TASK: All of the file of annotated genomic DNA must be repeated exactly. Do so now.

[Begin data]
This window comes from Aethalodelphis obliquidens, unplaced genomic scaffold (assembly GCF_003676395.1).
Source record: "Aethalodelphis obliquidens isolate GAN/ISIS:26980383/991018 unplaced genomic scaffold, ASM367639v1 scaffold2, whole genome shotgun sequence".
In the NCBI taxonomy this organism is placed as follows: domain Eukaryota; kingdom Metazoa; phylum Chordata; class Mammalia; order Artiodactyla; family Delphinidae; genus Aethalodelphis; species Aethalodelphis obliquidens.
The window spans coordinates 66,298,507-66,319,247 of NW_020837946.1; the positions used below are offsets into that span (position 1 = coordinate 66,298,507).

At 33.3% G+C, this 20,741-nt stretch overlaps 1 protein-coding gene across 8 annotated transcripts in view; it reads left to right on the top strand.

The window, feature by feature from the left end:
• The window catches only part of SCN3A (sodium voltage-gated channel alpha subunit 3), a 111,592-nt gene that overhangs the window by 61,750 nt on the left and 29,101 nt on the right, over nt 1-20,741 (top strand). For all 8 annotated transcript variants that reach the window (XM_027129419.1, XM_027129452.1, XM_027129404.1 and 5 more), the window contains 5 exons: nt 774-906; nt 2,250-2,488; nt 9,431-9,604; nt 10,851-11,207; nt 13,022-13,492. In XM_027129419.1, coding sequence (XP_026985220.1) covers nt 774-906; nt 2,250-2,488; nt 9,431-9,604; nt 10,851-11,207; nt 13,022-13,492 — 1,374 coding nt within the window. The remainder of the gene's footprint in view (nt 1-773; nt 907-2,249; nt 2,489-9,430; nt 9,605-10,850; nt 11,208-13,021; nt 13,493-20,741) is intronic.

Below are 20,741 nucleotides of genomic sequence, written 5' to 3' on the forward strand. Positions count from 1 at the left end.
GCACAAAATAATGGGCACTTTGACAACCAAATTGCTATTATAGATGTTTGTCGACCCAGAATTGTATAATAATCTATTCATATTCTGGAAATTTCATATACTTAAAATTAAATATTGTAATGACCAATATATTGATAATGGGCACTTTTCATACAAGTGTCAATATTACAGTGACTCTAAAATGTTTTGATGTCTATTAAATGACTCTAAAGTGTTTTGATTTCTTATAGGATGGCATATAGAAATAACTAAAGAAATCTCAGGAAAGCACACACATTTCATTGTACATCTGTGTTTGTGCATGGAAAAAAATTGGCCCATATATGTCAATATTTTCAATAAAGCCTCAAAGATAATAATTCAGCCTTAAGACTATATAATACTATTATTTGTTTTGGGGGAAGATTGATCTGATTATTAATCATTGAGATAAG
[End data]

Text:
This window comes from Aethalodelphis obliquidens, unplaced genomic scaffold (assembly GCF_003676395.1).
Source record: "Aethalodelphis obliquidens isolate GAN/ISIS:26980383/991018 unplaced genomic scaffold, ASM367639v1 scaffold2, whole genome shotgun sequence".
In the NCBI taxonomy this organism is placed as follows: domain Eukaryota; kingdom Metazoa; phylum Chordata; class Mammalia; order Artiodactyla; family Delphinidae; genus Aethalodelphis; species Aethalodelphis obliquidens.
The window spans coordinates 66,298,507-66,319,247 of NW_020837946.1; the positions used below are offsets into that span (position 1 = coordinate 66,298,507).

At 33.3% G+C, this 20,741-nt stretch overlaps 1 protein-coding gene across 8 annotated transcripts in view; it reads left to right on the top strand.

The window, feature by feature from the left end:
• The window catches only part of SCN3A (sodium voltage-gated channel alpha subunit 3), a 111,592-nt gene that overhangs the window by 61,750 nt on the left and 29,101 nt on the right, over nt 1-20,741 (top strand). For all 8 annotated transcript variants that reach the window (XM_027129419.1, XM_027129452.1, XM_027129404.1 and 5 more), the window contains 5 exons: nt 774-906; nt 2,250-2,488; nt 9,431-9,604; nt 10,851-11,207; nt 13,022-13,492. In XM_027129419.1, coding sequence (XP_026985220.1) covers nt 774-906; nt 2,250-2,488; nt 9,431-9,604; nt 10,851-11,207; nt 13,022-13,492 — 1,374 coding nt within the window. The remainder of the gene's footprint in view (nt 1-773; nt 907-2,249; nt 2,489-9,430; nt 9,605-10,850; nt 11,208-13,021; nt 13,493-20,741) is intronic.

Below are 20,741 nucleotides of genomic sequence, written 5' to 3' on the forward strand. Positions count from 1 at the left end.
GCACAAAATAATGGGCACTTTGACAACCAAATTGCTATTATAGATGTTTGTCGACCCAGAATTGTATAATAATCTATTCATATTCTGGAAATTTCATATACTTAAAATTAAATATTGTAATGACCAATATATTGATAATGGGCACTTTTCATACAAGTGTCAATATTACAGTGACTCTAAAATGTTTTGATGTCTATTAAATGACTCTAAAGTGTTTTGATTTCTTATAGGATGGCATATAGAAATAACTAAAGAAATCTCAGGAAAGCACACACATTTCATTGTACATCTGTGTTTGTGCATGGAAAAAAATTGGCCCATATATGTCAATATTTTCAATAAAGCCTCAAAGATAATAATTCAGCCTTAAGACTATATAATACTATTATTTGTTTTGGGGGAAGATTGATCTGATTATTAATCATTGAGATAAG